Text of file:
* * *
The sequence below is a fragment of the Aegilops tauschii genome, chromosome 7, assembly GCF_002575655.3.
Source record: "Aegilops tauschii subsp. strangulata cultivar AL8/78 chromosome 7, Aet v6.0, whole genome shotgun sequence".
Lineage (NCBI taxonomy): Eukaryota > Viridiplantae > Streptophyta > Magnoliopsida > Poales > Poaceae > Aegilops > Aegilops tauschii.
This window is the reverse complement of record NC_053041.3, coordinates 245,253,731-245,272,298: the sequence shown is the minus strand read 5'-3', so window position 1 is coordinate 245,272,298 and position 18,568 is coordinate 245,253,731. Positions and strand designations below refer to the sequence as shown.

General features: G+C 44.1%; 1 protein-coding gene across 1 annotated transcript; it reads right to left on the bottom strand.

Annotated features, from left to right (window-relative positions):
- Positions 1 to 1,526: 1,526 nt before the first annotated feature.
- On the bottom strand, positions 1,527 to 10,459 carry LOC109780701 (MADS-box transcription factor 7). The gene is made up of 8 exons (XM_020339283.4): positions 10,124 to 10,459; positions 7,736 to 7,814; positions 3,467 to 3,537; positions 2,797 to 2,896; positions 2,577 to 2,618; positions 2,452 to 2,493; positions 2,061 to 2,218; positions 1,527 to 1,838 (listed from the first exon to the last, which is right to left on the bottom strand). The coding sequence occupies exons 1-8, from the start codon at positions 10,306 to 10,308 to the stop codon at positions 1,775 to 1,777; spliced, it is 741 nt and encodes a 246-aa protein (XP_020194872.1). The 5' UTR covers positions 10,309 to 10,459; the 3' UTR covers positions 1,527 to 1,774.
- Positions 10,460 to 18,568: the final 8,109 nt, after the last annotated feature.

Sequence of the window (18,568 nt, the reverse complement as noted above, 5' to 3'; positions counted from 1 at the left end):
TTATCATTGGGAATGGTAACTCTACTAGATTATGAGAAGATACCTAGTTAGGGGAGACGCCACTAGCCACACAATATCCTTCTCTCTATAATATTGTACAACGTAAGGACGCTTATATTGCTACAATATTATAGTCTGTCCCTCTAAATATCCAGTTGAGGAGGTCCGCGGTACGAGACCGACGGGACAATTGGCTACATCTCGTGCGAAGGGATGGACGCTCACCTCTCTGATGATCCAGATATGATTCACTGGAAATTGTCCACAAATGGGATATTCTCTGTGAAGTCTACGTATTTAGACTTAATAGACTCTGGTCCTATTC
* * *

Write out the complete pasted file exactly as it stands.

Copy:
The sequence below is a fragment of the Aegilops tauschii genome, chromosome 7, assembly GCF_002575655.3.
Source record: "Aegilops tauschii subsp. strangulata cultivar AL8/78 chromosome 7, Aet v6.0, whole genome shotgun sequence".
Lineage (NCBI taxonomy): Eukaryota > Viridiplantae > Streptophyta > Magnoliopsida > Poales > Poaceae > Aegilops > Aegilops tauschii.
This window is the reverse complement of record NC_053041.3, coordinates 245,253,731-245,272,298: the sequence shown is the minus strand read 5'-3', so window position 1 is coordinate 245,272,298 and position 18,568 is coordinate 245,253,731. Positions and strand designations below refer to the sequence as shown.

General features: G+C 44.1%; 1 protein-coding gene across 1 annotated transcript; it reads right to left on the bottom strand.

Annotated features, from left to right (window-relative positions):
- Positions 1 to 1,526: 1,526 nt before the first annotated feature.
- On the bottom strand, positions 1,527 to 10,459 carry LOC109780701 (MADS-box transcription factor 7). The gene is made up of 8 exons (XM_020339283.4): positions 10,124 to 10,459; positions 7,736 to 7,814; positions 3,467 to 3,537; positions 2,797 to 2,896; positions 2,577 to 2,618; positions 2,452 to 2,493; positions 2,061 to 2,218; positions 1,527 to 1,838 (listed from the first exon to the last, which is right to left on the bottom strand). The coding sequence occupies exons 1-8, from the start codon at positions 10,306 to 10,308 to the stop codon at positions 1,775 to 1,777; spliced, it is 741 nt and encodes a 246-aa protein (XP_020194872.1). The 5' UTR covers positions 10,309 to 10,459; the 3' UTR covers positions 1,527 to 1,774.
- Positions 10,460 to 18,568: the final 8,109 nt, after the last annotated feature.

Sequence of the window (18,568 nt, the reverse complement as noted above, 5' to 3'; positions counted from 1 at the left end):
TTATCATTGGGAATGGTAACTCTACTAGATTATGAGAAGATACCTAGTTAGGGGAGACGCCACTAGCCACACAATATCCTTCTCTCTATAATATTGTACAACGTAAGGACGCTTATATTGCTACAATATTATAGTCTGTCCCTCTAAATATCCAGTTGAGGAGGTCCGCGGTACGAGACCGACGGGACAATTGGCTACATCTCGTGCGAAGGGATGGACGCTCACCTCTCTGATGATCCAGATATGATTCACTGGAAATTGTCCACAAATGGGATATTCTCTGTGAAGTCTACGTATTTAGACTTAATAGACTCTGGTCCTATTC